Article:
Quebec City sees rise in hate crimes, Statistics Canada reports

·2 min read
The Quebec City police service opened an investigation after reports, in August, of the first act of vandalism to the Black Lives Matter mural by artist Wartin Pantois.  (Hadi Hassin/Radio-Canada - image credit)
The Quebec City police service opened an investigation after reports, in August, of the first act of vandalism to the Black Lives Matter mural by artist Wartin Pantois. (Hadi Hassin/Radio-Canada - image credit)

The number of hate crimes in Quebec City has increased for a fourth consecutive year.

According to Statistics Canada, 76 hate crimes were reported in 2021, nine more than the previous year.

Quebec City is one of the Canadian cities where this type of crime is most prevalent, surpassing Calgary, Edmonton and Montreal.

The hate crime rate per 100,000 population was 9.2 last year in the provincial capital, which is higher than the Canadian average of 8.8.

Louis Audet Gosselin, the scientific and strategic director of the Centre for the Prevention of Radicalization Leading to Violence says people shouldn't read too much into those statistics.

"It gives us a general idea of the situation in terms of what is declared by the police," Gosselin told Radio-Canada. "That doesn't necessarily give us the real picture, insofar as we know that the majority of hate crimes are not reported."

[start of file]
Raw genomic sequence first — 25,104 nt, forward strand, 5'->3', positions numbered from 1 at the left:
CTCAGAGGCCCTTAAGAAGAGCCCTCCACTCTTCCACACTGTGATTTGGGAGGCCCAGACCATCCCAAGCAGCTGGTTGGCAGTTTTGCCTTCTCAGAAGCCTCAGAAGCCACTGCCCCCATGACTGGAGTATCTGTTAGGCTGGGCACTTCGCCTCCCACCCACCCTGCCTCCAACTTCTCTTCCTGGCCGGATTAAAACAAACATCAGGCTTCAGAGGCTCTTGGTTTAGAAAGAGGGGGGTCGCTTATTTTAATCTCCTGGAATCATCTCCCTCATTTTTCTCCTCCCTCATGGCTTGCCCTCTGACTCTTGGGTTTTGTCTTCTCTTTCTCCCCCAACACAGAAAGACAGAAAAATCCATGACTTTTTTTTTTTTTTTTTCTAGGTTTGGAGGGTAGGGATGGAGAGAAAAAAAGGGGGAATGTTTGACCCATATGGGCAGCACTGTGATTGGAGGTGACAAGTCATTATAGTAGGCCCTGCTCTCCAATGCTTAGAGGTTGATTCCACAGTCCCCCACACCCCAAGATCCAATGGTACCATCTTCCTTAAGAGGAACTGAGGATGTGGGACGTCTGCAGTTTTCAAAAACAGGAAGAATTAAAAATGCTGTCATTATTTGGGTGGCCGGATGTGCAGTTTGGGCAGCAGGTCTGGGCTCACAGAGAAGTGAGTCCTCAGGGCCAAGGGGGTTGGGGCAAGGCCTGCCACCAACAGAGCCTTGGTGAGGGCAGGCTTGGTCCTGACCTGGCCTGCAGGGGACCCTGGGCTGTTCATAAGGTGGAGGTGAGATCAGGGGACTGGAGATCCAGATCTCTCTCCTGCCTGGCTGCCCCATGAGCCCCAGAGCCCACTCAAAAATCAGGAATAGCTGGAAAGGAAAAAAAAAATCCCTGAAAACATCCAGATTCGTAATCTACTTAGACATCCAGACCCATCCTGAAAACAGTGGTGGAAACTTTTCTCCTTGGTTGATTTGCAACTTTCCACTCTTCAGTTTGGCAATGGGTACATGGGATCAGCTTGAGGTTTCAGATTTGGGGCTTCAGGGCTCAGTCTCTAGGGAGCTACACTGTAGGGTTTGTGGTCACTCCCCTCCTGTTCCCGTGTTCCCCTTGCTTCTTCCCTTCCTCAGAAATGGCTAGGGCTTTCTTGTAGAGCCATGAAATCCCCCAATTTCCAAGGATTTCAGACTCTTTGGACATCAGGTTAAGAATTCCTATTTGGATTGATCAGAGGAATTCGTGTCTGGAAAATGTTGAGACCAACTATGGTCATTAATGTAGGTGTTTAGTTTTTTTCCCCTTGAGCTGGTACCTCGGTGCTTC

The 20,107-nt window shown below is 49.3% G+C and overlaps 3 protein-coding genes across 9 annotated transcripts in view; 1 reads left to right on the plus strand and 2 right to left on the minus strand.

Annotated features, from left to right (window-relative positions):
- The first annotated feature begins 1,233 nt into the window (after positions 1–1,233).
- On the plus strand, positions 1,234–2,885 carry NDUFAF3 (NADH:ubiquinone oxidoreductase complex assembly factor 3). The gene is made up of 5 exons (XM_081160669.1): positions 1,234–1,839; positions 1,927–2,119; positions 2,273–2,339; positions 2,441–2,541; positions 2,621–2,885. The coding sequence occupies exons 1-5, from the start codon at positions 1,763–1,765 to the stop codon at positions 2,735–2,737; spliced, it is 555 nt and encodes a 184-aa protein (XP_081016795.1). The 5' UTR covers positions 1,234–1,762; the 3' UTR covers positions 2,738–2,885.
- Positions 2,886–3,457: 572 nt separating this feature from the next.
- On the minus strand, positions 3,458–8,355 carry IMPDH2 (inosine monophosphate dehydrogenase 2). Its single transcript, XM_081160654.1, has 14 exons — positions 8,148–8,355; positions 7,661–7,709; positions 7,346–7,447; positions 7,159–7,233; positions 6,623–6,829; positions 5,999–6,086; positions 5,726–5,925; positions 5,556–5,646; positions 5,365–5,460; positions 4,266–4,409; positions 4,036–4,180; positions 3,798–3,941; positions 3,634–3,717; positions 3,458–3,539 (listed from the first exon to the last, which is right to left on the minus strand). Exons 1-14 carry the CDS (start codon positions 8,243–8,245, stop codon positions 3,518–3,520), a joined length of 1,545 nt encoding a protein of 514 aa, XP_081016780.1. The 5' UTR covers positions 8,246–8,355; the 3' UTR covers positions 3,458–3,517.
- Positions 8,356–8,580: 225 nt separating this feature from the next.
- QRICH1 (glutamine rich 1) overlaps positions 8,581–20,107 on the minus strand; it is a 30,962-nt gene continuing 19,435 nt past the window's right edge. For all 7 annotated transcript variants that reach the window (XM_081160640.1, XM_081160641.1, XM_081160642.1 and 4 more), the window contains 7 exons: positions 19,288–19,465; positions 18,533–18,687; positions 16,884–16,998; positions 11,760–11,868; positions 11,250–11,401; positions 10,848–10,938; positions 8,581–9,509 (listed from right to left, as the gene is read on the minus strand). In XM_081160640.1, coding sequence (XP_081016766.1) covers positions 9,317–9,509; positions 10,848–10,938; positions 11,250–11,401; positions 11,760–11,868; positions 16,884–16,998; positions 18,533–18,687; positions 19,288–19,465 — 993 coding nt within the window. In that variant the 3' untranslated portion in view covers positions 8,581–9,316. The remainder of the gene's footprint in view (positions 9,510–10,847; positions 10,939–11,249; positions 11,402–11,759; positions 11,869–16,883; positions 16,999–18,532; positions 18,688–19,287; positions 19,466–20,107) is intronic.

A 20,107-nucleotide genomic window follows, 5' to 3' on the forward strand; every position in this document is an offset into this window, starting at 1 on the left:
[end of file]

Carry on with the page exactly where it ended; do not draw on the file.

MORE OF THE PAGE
This increase is also noticeable at the national level.

In 2018, 1,817 hate crimes were reported in the country, compared to 3,360 last year.

"It's clear that there's been a general increase in social tension in the past two years and that hate crimes follow the news," Gosselin said. "What people in different cultural, religious and sexual diversity communities are telling us is that there is a greater climate of uncertainty."

A new structure at the SPVQ

Since the mosque attack in January 2017, the Service de police de la Ville de Québec (SPVQ) has put in place a process to make patrol officers more aware of detecting possible hate crimes.

"As soon as they have the slightest doubt, they will flag it," said a spokesperson for the SPVQ. "When a hate crime is reported, it is quickly assigned to an investigator and becomes a priority."

The SPVQ says it is very proactive in terms of publicizing hate crimes and invites citizens to call police if they believe such a crime has been committed.

The COVID effect and social media

In Canada, hate crime can be hate speech, such as an insult, or physical violence while using a word that expresses hatred, says Denise Helly, professor at the Institut national de la recherche scientifique.

She says the increase in serious crimes in Canada in 2021 points to an increase in "social violence."

"With algorithms on social media pushing more towards radical, often right-wing views, we have a proliferation of hate speech on the web," she said.

Helly added she believes that until governments legislate social media platforms for spreading hateful and misogynistic content, hate crimes will continue to rise.

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